GU Cancers Symposium 2013 - A randomized phase II, open-label study of sipuleucel-T with concurrent or sequential abiraterone acetate in metastatic castrate-resistant prostate cancer, by Eric J. Small, MD, et al. - Podcast

ORLANDO, FL, USA ( - This study addresses the immune response and sequencing of sipuleucel-T and abiraterone acetate for the treatment of asymptomatic and minimally symptomatic mCRPC patients (n=29).

Of the two arms, concurrent (n=16) and sequential (n= 13) all but two patients received three infusion cycles of sipuleucel-T. Two men received just one infusion due to insufficient total nucleated cell (TNC) counts (n=1) and disease progression eight days after randomization (n=1). The primary endpoint of this study was cumulative CD54 upregulation (the measure of antigen presenting cell activation), with secondary and tertiary endpoints of CD54+ cell and TNC counts, safety, and efficacy. Of the two arms, no significant differences were noted in CD54 upregulation. The second and third infusions of sipuleucel-T were “indicative of a prime boost effect” for both arms. The researchers concluded the humoral and cellular immune responses to sipuleucel-T were similar with concurrent or sequential AA plus prednisone.

Listen to Eric J. Small, MD discuss the study

“We know that both abiraterone acetate and sipuleucel-T (Provenge®) have activity in prostate cancer. We don't know how to sequence them. One of the concerns about adding an agent such as abiraterone is the concurrent use of prednisone. The question is whether it is immunosuppressive or not.

gucancerssympalt thumb thumb“So the way we addressed this was to do a multi-center (study), currently a 60-patient randomized phase II study in which patients were randomized to receive sipuleucel-T with concurrent abiraterone acetate and prednisone, or sipuleucel-T followed after its administration by abiraterone acetate for the same length of time. The endpoints of this study were to look at: product characteristics of the agents to see if it was effective with the concurrent use of steroids, because sipuleucel-T is produced every 2 weeks by freezing the patient's cells. So the question is, with prednisone on board, does that change the product characteristics? Then the second issue is, down the line, as you measure immune responses, are those effective? The immune responses are checked up to six-weeks later.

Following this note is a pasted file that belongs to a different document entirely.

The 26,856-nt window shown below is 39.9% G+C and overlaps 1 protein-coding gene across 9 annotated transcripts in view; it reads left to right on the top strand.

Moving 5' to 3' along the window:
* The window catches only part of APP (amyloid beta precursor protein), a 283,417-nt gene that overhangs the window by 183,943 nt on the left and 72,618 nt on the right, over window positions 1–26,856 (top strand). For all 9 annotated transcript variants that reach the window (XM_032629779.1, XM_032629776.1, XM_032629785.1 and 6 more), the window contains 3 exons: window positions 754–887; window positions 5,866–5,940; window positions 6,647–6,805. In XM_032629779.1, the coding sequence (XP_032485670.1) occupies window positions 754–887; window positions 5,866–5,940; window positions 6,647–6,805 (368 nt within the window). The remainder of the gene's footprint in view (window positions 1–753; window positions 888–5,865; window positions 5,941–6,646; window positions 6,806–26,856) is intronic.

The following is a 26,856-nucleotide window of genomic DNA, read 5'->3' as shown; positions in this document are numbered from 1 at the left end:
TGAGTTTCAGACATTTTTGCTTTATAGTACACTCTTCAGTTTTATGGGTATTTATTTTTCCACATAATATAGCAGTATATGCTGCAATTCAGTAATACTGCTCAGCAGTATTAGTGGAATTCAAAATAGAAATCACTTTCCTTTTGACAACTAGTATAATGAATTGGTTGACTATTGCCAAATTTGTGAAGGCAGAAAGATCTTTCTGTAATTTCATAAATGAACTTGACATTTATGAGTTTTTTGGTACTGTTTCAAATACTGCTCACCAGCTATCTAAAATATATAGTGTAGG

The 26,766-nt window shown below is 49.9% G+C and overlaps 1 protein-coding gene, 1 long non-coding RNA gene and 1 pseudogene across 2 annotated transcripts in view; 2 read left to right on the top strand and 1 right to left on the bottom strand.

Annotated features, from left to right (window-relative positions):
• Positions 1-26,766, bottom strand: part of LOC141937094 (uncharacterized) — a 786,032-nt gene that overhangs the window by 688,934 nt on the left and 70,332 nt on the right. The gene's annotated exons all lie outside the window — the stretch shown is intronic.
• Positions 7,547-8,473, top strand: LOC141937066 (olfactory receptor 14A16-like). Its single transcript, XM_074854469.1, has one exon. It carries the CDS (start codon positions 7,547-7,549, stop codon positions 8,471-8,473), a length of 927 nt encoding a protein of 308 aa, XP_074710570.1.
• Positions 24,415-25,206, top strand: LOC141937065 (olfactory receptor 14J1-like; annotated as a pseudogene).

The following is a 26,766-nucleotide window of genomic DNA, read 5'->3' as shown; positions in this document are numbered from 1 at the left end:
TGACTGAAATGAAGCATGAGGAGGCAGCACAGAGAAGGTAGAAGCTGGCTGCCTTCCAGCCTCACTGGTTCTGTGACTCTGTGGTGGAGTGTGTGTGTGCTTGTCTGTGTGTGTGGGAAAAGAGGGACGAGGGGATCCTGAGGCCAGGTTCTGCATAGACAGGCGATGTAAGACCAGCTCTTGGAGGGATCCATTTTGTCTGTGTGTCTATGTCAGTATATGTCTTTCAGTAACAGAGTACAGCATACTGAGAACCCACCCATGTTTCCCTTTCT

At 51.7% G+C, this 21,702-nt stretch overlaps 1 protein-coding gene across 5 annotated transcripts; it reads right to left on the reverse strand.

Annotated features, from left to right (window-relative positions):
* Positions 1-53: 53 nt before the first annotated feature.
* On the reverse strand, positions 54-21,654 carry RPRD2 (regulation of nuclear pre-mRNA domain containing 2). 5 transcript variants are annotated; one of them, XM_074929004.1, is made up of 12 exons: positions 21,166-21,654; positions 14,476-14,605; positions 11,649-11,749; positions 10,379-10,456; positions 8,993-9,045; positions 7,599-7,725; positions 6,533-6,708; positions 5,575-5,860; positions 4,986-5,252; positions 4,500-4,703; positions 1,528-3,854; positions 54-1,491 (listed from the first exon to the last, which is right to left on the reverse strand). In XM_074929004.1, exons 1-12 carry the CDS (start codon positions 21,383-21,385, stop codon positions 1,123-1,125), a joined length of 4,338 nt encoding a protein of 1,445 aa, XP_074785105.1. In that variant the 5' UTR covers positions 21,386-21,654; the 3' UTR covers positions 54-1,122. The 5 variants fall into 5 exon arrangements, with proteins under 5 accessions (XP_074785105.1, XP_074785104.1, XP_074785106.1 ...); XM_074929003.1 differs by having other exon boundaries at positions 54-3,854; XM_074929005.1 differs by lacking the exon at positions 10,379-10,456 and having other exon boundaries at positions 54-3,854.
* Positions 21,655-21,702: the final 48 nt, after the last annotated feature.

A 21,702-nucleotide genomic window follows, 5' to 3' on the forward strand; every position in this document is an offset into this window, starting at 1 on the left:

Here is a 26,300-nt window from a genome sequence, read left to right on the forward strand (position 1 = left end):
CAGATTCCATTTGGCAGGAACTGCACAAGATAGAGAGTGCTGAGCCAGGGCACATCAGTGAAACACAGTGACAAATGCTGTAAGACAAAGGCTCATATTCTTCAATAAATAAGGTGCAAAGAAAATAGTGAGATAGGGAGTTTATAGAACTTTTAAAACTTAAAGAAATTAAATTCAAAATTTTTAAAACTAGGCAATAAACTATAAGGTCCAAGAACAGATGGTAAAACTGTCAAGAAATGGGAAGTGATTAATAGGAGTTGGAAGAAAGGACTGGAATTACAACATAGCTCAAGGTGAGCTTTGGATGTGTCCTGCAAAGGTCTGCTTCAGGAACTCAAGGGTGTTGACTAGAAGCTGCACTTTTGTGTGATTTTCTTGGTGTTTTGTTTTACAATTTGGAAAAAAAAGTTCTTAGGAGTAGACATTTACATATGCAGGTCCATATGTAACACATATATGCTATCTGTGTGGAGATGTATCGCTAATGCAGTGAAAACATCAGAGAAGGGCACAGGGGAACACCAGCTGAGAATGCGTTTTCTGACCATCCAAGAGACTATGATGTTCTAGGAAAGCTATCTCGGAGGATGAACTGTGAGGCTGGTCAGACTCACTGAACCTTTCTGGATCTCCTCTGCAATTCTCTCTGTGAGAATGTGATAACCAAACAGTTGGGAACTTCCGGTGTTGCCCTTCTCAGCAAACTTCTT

Read highlights of this session by a medical reporter

“The upshot was that the result showed that if you looked at CD54, (CD54 up-regulation is a marker of Provenge activation) there is no difference whether the patient received concurrent prednisone or not. Similarly, if you look at immune responses, be it antibody responses, T-cell proliferation responses, or ELISPOT responses, in all but one case, you see both the six-week up-regulation in both arms (of the trial). So the prior use of prednisone did not resolve in a subsequent inability to launch an immune response to either the fusion protein or PAP, its target protein. This result suggests that at least by these immune parameters, there’s no difference, and there is no downside to the concurrent use of abiraterone, and more importantly, prednisone along with sipuleucel-T.”

Dr. Small also indicated that there was no difference in the safety parameters in the two arms of the trial. This study does not provide outcomes in terms of survival because “the study is very early, but also completely underpowered to look at survival.” However this study does address immune responses including CD54 up-regulation which in the pivotal Provenge study did correlate with survival. “So, our hope is that by showing that's there's no difference, that in fact survival would be the same, and that these agents can in fact be used together. Right now, the clinical implications of (this data) is that since enzalutamide is not approved in the pre-chemotherapy space, that for pre-chemotherapy patients who get Provenge and subsequently get abiraterone acetate, that it's probably fine to do that and it's probably fine to do it at the same time.”

Presented by Eric J. Small,* Raymond Lance, Thomas A. Gardner, Lawrence Ivan Karsh, Andrew Stubbs, Candice McCoy, Todd DeVries, Charles H. Redfern, Neal D. Shore at the 2013 Genitourinary Cancers Symposium - February 14 - 16, 2013 - Rosen Shingle Creek - Orlando, Florida USA

*University of California, San Francisco, San Francisco, CA; Eastern Virginia Medical School, Norfolk, VA; Indiana University School of Medicine, Indianapolis, IN; The Urology Center of Colorado, Denver, CO; Dendreon, Denver, CO; Dendreon Corporation, Seattle, WA; Oncology Associates of San Diego, San Diego, CA; Carolina Urologic Research Center, Myrtle Beach, SC


Prepared by Karen Roberts, medical writer for

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